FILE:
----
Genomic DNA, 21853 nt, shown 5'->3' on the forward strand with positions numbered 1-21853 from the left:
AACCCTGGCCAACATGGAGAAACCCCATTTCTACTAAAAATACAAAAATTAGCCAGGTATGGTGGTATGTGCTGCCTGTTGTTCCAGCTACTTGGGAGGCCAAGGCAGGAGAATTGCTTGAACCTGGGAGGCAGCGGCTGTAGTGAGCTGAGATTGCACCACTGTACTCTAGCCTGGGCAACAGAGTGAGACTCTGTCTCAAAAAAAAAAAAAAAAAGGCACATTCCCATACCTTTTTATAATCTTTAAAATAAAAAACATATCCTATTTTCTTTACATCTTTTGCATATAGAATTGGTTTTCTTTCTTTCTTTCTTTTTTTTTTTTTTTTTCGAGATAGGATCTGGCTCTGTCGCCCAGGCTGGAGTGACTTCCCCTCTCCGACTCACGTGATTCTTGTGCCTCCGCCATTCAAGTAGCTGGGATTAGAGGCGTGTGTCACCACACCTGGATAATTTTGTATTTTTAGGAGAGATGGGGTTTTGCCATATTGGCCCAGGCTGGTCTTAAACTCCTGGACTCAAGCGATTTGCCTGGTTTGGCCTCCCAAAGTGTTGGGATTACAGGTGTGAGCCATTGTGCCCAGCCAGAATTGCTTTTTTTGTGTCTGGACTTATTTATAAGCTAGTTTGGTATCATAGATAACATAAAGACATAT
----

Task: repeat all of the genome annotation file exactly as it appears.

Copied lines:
Genomic DNA, 21853 nt, shown 5'->3' on the forward strand with positions numbered 1-21853 from the left:
AACCCTGGCCAACATGGAGAAACCCCATTTCTACTAAAAATACAAAAATTAGCCAGGTATGGTGGTATGTGCTGCCTGTTGTTCCAGCTACTTGGGAGGCCAAGGCAGGAGAATTGCTTGAACCTGGGAGGCAGCGGCTGTAGTGAGCTGAGATTGCACCACTGTACTCTAGCCTGGGCAACAGAGTGAGACTCTGTCTCAAAAAAAAAAAAAAAAAGGCACATTCCCATACCTTTTTATAATCTTTAAAATAAAAAACATATCCTATTTTCTTTACATCTTTTGCATATAGAATTGGTTTTCTTTCTTTCTTTCTTTTTTTTTTTTTTTTTCGAGATAGGATCTGGCTCTGTCGCCCAGGCTGGAGTGACTTCCCCTCTCCGACTCACGTGATTCTTGTGCCTCCGCCATTCAAGTAGCTGGGATTAGAGGCGTGTGTCACCACACCTGGATAATTTTGTATTTTTAGGAGAGATGGGGTTTTGCCATATTGGCCCAGGCTGGTCTTAAACTCCTGGACTCAAGCGATTTGCCTGGTTTGGCCTCCCAAAGTGTTGGGATTACAGGTGTGAGCCATTGTGCCCAGCCAGAATTGCTTTTTTTGTGTCTGGACTTATTTATAAGCTAGTTTGGTATCATAGATAACATAAAGACATAT